“The UK Government is aiming to reverse the growing culture of unpaid internships” according to this report in The Guardian.

The article has spurred me on to share some personal feelings I have about work experience. Here’s a quick definition of what I am referring to as work experience or internship:

1. Unpaid
2. For an organisation of any type, public, private or charity
3. Where the primary motivation for work experience is to start a career in that chosen sector or discipline

An empty cup of tea

Work experience doesn't have to be all about making cups of tea. Image courtesy of http://bit.ly/hmU0mc

Much of the continued discussion around work experience is about whether or not participants should be paid, and the ongoing question of employer’s accountability. Are ‘workies’ seen as cheap labour to fulfil day-to-day administration tasks?

I have lots of personal experience of work experience, as employee and employer. Before I even began my journalism diploma, I had started to spend periods of work experience on local and regional newspapers. The advice I had from experienced journalists was that experience was everything, and qualifications a secondary concern. In fact, it was this advice that persuaded me not to go to university.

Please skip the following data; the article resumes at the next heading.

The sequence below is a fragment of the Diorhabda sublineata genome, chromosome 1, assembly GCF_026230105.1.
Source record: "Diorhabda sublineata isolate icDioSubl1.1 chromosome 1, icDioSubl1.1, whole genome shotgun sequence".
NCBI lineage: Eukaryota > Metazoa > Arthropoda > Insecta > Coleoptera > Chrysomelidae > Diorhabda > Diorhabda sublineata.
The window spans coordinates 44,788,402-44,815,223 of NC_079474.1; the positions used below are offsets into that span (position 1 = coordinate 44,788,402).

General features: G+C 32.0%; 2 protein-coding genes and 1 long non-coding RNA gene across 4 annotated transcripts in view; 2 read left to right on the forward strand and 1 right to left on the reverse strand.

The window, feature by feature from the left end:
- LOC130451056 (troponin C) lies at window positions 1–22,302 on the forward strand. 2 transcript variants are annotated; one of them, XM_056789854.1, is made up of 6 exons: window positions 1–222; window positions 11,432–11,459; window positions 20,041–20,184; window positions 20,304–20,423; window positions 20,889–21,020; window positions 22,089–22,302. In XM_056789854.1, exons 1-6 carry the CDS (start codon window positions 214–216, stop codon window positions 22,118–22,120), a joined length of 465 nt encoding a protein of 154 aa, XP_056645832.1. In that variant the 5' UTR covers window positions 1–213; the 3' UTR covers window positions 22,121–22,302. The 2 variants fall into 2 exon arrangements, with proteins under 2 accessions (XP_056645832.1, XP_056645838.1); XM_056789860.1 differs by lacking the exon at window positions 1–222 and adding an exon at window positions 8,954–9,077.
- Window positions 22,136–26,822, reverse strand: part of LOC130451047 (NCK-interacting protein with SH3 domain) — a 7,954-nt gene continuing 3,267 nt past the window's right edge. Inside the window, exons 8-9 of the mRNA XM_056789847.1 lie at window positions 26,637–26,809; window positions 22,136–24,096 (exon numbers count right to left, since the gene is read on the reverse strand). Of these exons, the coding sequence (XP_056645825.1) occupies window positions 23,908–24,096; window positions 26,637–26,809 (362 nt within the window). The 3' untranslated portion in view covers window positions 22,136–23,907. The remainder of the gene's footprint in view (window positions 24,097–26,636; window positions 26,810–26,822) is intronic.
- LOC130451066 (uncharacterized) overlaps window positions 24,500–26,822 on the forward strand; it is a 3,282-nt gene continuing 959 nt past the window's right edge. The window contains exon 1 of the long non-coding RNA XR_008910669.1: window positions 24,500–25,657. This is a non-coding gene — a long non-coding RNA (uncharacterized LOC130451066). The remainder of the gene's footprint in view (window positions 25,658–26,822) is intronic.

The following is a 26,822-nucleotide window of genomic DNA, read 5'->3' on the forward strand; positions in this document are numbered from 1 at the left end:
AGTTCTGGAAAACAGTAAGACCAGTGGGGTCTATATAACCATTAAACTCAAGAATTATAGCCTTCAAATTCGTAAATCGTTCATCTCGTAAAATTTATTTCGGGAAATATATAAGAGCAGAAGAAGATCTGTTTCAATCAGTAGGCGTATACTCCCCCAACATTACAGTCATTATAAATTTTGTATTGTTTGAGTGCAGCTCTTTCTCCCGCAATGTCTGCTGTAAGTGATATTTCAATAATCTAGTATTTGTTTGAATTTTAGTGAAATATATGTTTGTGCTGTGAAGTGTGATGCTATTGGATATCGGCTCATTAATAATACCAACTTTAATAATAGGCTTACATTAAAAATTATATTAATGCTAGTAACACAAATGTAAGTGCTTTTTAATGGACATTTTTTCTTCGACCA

Whenever I read stories about new rules, regulations or guidance about work experience, my heart sinks. If you, as a college, school or university leaver, offer your time to a company, and they take you under their wing, it’s usually on the understanding of the three simple criteria above.

It is the responsibility of the student on work experience to ensure that they benefit from the experience and generate some contacts, without being taken advantage of and working for months, even years, for the same company, without renumeration.

I undertook lots of placements – some were successful and led to paid work, others were less useful and I quickly learnt how to nurture the former and wrap up the latter.

Of course, employers shouldn’t be taking advantage either. However, it’s a ruthless world out there and knowing when to draw the line is all part of the experience.

Here are some links to related issues and debates:

The difficulties of gaining work experience while claiming benefits

Media is a big user, and sometimes abuser of work experience. Here’s the debate at journalism.co.uk

This is a big subject and I’ve only scratched the surface with a personal opinion. But tell me your views: have you experienced work experience? Do you offer it as a company?